Japan’s Prime Minister Shinzo Abe has announced an increase in sales tax for April next year. The move is seen as crucial to rein in the country’s spiraling debt and comes as business confidence recovers.
Sales tax in Japan will rise from a current 5 percent to 8 percent in April 2014, Japanese Prime Minister Shinzo Abe announced Tuesday.
The hike was needed to help reduce the nation's public debt and cover its mounting social security costs as the country's elderly population expanded, Abe told a policy meeting of his ruling Liberal Democratic Party.
On Tuesday, Abe's cabinet was also expected to approve tax breaks and other stimulus measures to bolster potential negative effects from the tax hike.
Business confidence recovers
The Japanese prime minister's decision came after an important survey showing rising business confidence in the world's third-largest economy.
Bank of Japan's closely-watched Tankan report released Tuesday, showed sentiment within Japan's manufacturing industry rising for the third straight quarter as exports grew and the national currency remained at a low level.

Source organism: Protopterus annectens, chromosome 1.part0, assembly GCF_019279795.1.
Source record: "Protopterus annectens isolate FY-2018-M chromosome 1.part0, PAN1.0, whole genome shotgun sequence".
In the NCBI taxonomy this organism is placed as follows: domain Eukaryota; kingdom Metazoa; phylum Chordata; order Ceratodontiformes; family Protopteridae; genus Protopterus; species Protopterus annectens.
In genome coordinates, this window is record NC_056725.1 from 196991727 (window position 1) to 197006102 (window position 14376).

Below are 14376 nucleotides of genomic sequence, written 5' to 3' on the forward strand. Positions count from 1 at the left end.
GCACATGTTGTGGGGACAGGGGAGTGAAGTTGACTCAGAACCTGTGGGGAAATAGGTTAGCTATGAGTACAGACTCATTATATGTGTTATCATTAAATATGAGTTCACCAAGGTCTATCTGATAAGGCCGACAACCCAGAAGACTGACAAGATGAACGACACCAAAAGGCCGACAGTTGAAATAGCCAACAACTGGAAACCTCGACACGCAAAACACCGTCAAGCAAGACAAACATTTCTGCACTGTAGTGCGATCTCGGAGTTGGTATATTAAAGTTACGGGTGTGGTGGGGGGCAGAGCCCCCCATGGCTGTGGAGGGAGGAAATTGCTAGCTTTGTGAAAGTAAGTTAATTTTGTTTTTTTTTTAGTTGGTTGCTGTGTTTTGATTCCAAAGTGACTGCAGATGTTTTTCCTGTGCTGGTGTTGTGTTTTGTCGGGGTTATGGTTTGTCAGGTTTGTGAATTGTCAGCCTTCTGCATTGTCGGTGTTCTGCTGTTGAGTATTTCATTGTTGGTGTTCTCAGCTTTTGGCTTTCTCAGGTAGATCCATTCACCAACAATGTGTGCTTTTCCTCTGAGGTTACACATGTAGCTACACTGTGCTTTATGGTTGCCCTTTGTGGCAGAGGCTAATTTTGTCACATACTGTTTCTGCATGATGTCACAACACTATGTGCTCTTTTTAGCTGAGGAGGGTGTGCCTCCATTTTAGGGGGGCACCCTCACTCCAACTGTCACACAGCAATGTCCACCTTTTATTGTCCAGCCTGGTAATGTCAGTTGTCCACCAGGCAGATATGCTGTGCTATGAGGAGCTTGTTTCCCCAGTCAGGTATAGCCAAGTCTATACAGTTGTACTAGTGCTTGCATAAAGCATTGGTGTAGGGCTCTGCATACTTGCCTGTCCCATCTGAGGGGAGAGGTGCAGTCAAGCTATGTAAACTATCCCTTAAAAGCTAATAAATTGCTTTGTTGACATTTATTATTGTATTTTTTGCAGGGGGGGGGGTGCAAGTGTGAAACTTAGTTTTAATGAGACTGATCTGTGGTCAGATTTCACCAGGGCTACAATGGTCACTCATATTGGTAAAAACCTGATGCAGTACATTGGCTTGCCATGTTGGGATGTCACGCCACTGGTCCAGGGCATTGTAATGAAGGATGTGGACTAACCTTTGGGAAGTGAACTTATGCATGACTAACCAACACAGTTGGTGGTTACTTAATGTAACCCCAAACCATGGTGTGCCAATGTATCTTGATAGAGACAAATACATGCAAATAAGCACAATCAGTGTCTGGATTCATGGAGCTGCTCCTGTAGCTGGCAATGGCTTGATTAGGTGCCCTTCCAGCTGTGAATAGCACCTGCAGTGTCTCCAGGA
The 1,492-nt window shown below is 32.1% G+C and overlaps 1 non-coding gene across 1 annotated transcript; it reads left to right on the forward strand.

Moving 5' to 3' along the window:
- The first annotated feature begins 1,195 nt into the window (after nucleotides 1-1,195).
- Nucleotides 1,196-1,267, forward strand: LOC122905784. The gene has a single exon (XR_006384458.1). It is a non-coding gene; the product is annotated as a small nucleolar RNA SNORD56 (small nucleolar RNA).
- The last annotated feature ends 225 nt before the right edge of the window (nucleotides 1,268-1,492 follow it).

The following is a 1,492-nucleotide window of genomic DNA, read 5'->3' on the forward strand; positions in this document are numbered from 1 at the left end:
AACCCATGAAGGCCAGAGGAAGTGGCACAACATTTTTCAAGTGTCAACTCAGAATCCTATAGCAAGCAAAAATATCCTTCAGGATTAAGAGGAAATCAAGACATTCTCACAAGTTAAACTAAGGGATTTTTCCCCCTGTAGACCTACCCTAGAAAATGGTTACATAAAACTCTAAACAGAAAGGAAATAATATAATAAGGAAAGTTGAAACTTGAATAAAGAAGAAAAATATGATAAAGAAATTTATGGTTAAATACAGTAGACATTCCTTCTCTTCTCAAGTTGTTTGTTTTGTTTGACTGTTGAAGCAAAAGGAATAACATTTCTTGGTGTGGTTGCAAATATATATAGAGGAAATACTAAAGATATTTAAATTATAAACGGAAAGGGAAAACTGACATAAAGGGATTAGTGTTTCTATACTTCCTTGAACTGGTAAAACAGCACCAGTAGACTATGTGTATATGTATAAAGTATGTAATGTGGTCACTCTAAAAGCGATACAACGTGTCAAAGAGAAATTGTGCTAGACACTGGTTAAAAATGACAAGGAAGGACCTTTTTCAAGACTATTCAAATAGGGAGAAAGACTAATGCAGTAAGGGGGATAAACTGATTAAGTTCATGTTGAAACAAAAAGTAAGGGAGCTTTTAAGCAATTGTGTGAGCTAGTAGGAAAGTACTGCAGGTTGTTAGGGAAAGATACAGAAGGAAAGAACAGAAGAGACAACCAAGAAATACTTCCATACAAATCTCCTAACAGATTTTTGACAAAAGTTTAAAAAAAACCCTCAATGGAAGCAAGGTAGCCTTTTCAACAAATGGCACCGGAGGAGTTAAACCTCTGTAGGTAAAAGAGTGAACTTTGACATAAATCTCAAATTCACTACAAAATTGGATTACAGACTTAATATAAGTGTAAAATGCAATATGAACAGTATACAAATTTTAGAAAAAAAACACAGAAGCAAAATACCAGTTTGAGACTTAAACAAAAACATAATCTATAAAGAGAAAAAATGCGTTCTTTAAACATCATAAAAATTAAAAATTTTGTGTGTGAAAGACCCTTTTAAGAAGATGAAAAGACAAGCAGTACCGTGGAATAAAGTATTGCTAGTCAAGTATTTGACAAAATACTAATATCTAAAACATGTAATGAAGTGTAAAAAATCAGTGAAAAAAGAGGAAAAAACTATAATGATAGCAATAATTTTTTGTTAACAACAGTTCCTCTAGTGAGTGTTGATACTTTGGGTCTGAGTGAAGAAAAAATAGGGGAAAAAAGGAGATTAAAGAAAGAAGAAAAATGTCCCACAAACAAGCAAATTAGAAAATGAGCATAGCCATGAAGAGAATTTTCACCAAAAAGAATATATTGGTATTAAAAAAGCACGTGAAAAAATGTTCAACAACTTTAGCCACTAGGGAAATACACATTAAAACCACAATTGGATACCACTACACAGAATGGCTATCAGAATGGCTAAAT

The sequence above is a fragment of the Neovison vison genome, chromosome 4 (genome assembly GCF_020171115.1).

The tankan manufacturing index surged to its highest level in six years, standing at 12 points in September. Confidence among non-manufacturing sectors, as well as medium-seized and small business also grew.
The recovery from a recession in Japan since the end of last year is widely attributed to a change of economic policy after Shinzo Abe took power following a general election in December.
Abe has sought to overcome years of sluggish grow with a combination of ultra-lose monetary policy and big government spending. In addition, he has promised social security reforms and industry deregulation.
Between April and June, Japan's economy grew 3.8 percent.
uhe/ipj (AP, dpa, AFP)